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“You May Say I’m a Dreamer” – Tourist vs. Resident

Canadiana, Ottawa, July 2012

As much as I enjoy immigration topics, I have never been able to find a good forum on the subject. Some boast thousands of members, but most are one-time visitors looking for a quick answer to their immigration question—there is no social interaction. Other forums are a hunting ground for scammers and immigration lawyers promoting their services, and have little to offer.

I used to be a member of a large French-speaking immigration forum, but I was banned back in 2006 or 2007. Just as well: I didn’t exactly fit in.

Most members of that forum were prospective immigrants from France heading to Quebec, the large majority to Montreal, a few to Quebec, and even fewer to remote regions of Quebec. I was the token “French living in Ontario”, a role I didn’t mind. After all, to each his own, and as I said many times, I’m much more comfortable living in English Canada.

What drove me crazy were the stereotypes a lot of prospective immigrants chose to believe in.

French citizens are lucky: they do not need a visa to visit Canada, and they can make the trip relatively easily—they are richer and face less bureaucratic hassle than citizens from, let’s say, China, Mexico, India, etc. So it’s common for French families interested in immigrating to Quebec to organise “scouting trips” and to report on them later on.

And most—if not all—families came back ranting about France and spreading stereotypes.

First, I found their whining about France a little bit over the top. Granted, most prospective immigrants aren’t happy with their life at home—this is what they want out. That doesn’t mean the country they live in is completely rotten, and that doesn’t mean, in my humble opinion, that they are entitled to become far-right pricks. I got tired of reading endless rants about “immigrants invading France and destroying our values”, “lazy unemployed bums who sit around collecting unemployment and social benefits”, and “hard-working French who pay too much taxes”.

You are French. Get over it. Immigrating with such a negative attitude towards your home country is never a good idea, and can backfire later on.

Usually, these rants against France are immediately followed by what the family observed during the week- or two-week long Canadian holiday.

“People are so polite in Montreal!” “Everybody was smiling and saying ‘allô’!” “The bed & breakfast owner was friendly and welcoming!” “We made a lot of friends who will help us when we settle there!”

Well, gee. Not to be cynical, but as tourists, you were there to spend money. Of course, the tourism industry is going to welcome you with open arms—that’s the least it can do! As for the friends you made… Just remember that Canadians are friendly and helpful (that much is true!) but don’t expect a friendship to blossom in a week-long trip.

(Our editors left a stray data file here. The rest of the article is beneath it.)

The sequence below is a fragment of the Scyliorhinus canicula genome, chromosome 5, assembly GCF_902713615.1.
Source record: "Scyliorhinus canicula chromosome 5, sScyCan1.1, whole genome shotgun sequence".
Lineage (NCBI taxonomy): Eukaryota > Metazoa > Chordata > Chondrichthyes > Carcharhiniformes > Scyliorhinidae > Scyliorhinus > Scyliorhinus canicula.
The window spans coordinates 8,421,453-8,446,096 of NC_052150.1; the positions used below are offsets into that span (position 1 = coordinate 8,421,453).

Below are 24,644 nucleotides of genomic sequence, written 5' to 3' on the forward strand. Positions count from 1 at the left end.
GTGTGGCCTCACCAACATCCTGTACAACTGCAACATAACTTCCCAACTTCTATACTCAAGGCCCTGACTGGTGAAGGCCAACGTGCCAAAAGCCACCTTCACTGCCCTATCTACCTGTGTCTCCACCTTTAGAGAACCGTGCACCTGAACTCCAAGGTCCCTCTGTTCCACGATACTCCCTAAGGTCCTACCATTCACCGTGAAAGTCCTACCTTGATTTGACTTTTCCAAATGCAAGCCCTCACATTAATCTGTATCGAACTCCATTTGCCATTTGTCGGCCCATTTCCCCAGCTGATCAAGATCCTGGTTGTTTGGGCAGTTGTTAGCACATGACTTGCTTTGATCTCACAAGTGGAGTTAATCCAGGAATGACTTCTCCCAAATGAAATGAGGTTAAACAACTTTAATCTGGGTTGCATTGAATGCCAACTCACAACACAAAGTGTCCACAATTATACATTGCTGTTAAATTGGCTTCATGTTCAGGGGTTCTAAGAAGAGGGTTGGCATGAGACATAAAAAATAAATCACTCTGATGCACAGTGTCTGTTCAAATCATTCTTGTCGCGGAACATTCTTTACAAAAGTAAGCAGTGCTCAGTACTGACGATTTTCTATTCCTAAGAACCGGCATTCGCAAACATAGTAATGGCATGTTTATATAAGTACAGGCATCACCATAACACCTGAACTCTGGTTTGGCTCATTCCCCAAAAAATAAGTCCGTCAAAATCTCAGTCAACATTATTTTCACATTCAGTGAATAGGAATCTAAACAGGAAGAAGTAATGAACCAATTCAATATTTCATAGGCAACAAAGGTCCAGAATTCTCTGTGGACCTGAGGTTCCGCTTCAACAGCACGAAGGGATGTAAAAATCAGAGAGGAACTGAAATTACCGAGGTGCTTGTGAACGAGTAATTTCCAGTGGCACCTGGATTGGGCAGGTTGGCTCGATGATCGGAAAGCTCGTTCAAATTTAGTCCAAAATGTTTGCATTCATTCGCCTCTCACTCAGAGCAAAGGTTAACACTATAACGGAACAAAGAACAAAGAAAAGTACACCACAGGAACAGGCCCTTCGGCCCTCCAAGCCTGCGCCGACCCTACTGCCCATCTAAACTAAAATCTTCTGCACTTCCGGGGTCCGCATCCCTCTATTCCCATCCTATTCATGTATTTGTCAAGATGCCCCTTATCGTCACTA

“The weather was great!” (if the tourists were there during fall) “It was much warmer than we expected!” (during a summer trip) “Meh, it’s not that cold and snow is so pretty!” (during a winter trip)

Keep in mind that there is a huge difference between “surviving” two weeks of cold weather, and spending an entire winter in Canada…  or two, or three, or four. Just saying.

“According to the locals, there is a lot of work in the region. So and so is hiring. And we could easily start our own business. Lots of local do, doesn’t look that hard and they make a lot.”

Again, ahem. I’m not saying locals lie to tourists on purpose, but few realize how hard it is to find a first job in Canada, especially for newcomers. Some declining regions are desperate to attract new blood (ever seen the Quebec movie “Seducing Doctor Lewis”?) and will promise the moon, so don’t believe everything the local commerce chambers or industries will tell you.

“We stayed in a log home by the lake, went dog sledding, ate some maple syrup pancakes by the bonfire and rode a snowmobile. We loved Quebec’s wide open spaces and clean natural wilderness. That’s the life we want, we can’t stand Paris anymore!”

Glad to see you had fun and enjoyed the tourist activities! And I’m stressing on “tourist” because let’s face it, unless you become a musher (aka driver of a dogsled), you will likely live in an urban environment and drive a car to work—not a snowmobile. Oh, and log homes are fairly uncommon downtown Montreal. Sorry about that.

You may think I’m a bit cynical, but I’m so tired of hearing prospective immigrants spreading this twisted fictional vision of Quebec! Mind you, the tourism office loves the propaganda, but I don’t think it help immigrants on the long run.

There is a huge gap between being a tourist and a resident, and of all people, prospective immigrants should be aware of it.

What do you think? Ever heard prospective immigrants spreading stereotypes? How do you react to that?

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